When the SEC Network was announced, it was predicted that it would be a huge success, due to the fanbase of each of the 14 institutions having a rabid fever for college football. The network is slated to air three SEC games every weekend during the season.
However, plans hit a roadblock when DirecTV started sending emails to it’s subscribers saying they “have no particular plans to carry the SEC Network.”
The controversy started with blogger Clay Travis on twitter:
DirecTV is emailing SEC fans who have requested @SECNetwork that they “have no current plans to carry the SEC Network.” Be forewarned.
— Clay Travis (@ClayTravisBGID) February 19, 2014
Then the outrage from SEC fans spilled on Twitter:
— Jordan L Smith (@JordanLSmith1) February 20, 2014
If SEC Network hired Tim Brando and Clay Travis, I would immediately get Direct TV.
— Bananas Foster (@geauxcrimson) February 20, 2014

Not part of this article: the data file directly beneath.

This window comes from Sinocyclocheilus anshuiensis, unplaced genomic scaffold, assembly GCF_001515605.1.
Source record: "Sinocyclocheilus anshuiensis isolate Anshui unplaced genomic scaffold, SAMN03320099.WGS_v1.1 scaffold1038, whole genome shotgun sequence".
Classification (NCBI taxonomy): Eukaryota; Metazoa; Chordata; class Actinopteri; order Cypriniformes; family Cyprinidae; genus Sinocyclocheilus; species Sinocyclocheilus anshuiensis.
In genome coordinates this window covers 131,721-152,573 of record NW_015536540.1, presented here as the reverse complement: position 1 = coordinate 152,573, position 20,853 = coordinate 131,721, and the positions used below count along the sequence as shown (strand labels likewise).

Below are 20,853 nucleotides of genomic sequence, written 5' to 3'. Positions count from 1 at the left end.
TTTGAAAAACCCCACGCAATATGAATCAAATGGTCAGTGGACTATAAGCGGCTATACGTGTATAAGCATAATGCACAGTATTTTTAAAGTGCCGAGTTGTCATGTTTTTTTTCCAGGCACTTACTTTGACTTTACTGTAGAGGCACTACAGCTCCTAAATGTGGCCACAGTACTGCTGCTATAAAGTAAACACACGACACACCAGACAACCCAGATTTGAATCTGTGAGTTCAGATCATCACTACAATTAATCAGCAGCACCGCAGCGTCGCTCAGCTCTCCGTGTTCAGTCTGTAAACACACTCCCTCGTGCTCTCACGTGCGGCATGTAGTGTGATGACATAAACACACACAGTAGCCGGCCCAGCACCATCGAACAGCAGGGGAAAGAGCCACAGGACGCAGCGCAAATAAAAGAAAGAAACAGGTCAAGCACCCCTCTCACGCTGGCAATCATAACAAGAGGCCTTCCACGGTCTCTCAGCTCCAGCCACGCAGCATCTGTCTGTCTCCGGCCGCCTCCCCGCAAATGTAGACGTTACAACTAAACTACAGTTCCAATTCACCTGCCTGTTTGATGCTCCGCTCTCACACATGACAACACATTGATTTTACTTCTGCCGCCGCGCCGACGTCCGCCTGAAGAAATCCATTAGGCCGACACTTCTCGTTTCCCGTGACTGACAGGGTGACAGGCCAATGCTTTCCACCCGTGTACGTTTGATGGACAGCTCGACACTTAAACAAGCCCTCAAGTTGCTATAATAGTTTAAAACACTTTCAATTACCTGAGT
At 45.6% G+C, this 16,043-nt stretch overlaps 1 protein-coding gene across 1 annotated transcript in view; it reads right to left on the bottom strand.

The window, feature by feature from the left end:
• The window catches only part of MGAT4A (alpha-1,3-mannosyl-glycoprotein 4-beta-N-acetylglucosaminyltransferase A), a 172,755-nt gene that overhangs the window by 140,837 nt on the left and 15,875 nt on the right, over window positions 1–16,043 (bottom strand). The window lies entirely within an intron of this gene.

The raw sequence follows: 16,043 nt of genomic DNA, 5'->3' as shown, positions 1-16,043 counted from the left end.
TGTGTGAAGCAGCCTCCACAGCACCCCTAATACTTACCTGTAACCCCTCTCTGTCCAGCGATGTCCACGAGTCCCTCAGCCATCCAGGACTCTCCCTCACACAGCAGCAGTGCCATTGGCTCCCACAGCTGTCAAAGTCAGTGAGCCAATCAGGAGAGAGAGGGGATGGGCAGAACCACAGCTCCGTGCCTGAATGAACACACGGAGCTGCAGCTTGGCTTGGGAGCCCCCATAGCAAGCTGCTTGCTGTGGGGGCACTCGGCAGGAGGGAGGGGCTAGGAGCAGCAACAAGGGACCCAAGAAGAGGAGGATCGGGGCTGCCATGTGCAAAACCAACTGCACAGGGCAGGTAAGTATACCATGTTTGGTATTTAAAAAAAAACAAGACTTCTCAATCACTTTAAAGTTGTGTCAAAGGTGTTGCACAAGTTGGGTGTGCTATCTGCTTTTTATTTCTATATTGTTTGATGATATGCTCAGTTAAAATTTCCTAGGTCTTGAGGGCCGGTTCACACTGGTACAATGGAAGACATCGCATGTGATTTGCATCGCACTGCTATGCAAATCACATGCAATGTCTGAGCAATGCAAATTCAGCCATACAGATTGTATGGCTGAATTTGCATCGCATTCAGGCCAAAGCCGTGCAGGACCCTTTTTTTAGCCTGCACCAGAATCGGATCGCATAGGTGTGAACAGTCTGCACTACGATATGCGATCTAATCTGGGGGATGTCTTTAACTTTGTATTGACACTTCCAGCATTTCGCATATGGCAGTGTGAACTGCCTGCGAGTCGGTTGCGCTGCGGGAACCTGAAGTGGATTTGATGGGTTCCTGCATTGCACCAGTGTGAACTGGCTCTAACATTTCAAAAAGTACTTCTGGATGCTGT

No SEC NETWORK DIRECT TV I THINK ITS TIME WE END THIS 9 YEAR RELATIONSHIP!!!!!! Bye bye
— Tim cole (@Timcole20) February 19, 2014
Seems pretty clear that DirectTV wanted their SEC fans to call the conference office and demand it be on their provider. What a backfire.
— Wes Sutton (@wesleytsutton) February 20, 2014
Direct TV isn’t going to carry the SEC network. That’s some BS! The biggest Satellite provider isn’t going 2 cover The Best Conference WTF
— THE WATCHER KC76 (@KoreyC76) February 20, 2014
DirectTV issued a tweet later:
DIRECTV is still in negotiations to bring SEC Network to customers. Check http://t.co/QDaZagBzUw for updates as season gets closer
— DIRECTV (@DIRECTV) February 19, 2014
The outrage that was sparked by DirecTV showed one thing: Any carrier that denies SEC fans the ability to watch their favorite team on TV will feel a huge backlash. So far, AT&T is the only major carrier that is onboard with launching the network in August and has been since the day it was first announced.
The real problem is that it is a property that is owned by ESPN, who already charges the most per subscriber to their carriers. So certainly, the pushback from DirecTV to pay for another ESPN channel is understandable, considering the network already runs five main channels and a bunch of others. But once SEC fans start missing games, carriers will likely have to swallow it and pay the rate eventually when subscribers start jumping ship.
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